When Words Are Not Enough: Learning From the Early Church
Worship can and should be expressed in every aspect of our lives. While songs are certainly not the most important expression of worship, they have been a feature of individual and collective worship for thousands of years. Humans seem to be hardwired to sing—allowing our hearts to express so much more than our heads alone are able to do; drawing us closer to God and to one another. This week we will look at songs of worship recorded in the Christian scriptures, and explore what they can teach us about how to worship through song in our own cultural context.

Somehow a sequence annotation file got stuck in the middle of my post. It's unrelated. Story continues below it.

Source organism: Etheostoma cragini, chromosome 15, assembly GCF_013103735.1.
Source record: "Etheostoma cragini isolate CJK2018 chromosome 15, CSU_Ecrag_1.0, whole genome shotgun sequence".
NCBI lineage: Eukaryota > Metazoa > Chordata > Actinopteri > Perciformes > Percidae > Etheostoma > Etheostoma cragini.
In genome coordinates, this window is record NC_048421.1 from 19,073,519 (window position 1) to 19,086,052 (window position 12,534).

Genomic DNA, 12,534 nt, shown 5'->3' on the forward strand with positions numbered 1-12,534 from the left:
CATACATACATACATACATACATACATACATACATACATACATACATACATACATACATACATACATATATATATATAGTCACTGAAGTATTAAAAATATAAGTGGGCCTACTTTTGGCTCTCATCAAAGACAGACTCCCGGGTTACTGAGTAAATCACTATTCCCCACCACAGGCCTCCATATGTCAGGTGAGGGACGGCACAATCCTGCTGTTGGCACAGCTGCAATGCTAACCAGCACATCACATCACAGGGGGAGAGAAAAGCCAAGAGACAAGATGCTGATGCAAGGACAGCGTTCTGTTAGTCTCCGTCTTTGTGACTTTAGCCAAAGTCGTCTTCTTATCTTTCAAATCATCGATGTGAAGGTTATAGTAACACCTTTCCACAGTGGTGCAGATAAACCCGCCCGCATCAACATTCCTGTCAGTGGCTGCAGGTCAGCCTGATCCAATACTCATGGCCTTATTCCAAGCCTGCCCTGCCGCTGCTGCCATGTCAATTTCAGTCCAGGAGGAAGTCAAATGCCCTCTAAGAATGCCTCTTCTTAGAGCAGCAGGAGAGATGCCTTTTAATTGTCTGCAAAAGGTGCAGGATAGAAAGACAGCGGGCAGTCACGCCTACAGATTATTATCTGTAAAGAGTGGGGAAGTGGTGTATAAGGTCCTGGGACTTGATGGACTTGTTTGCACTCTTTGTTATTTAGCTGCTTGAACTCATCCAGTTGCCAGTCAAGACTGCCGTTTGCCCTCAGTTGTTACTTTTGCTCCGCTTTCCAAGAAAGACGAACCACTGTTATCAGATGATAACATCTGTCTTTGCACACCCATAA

The writer of the gospel of Luke includes three songs by people directly associated with the birth of Jesus: Mary, Zechariah and Simeon. Their songs celebrate God’s faithfulness in fulfilling the promises made to their ancestors, and express hope for justice for the oppressed and blessing to all nations through the arrival of the Messiah. Letters written to early church communities contain passages that appear to be quotations from hymns or poems, particularly focused on the beauty and mystery of Christ. “Psalms, hymns and spiritual songs” (Ephesians 5:18) express our gratitude to God, and are also used to teach and encourage followers of Jesus to live as citizens of the Kingdom of Heaven. Finally, we will consider the declarations of God’s holiness, power, and justice found in the book of Revelation, and consider how the imagery used in apocalyptic literature can expand our imaginations, but may also be at times unhelpful.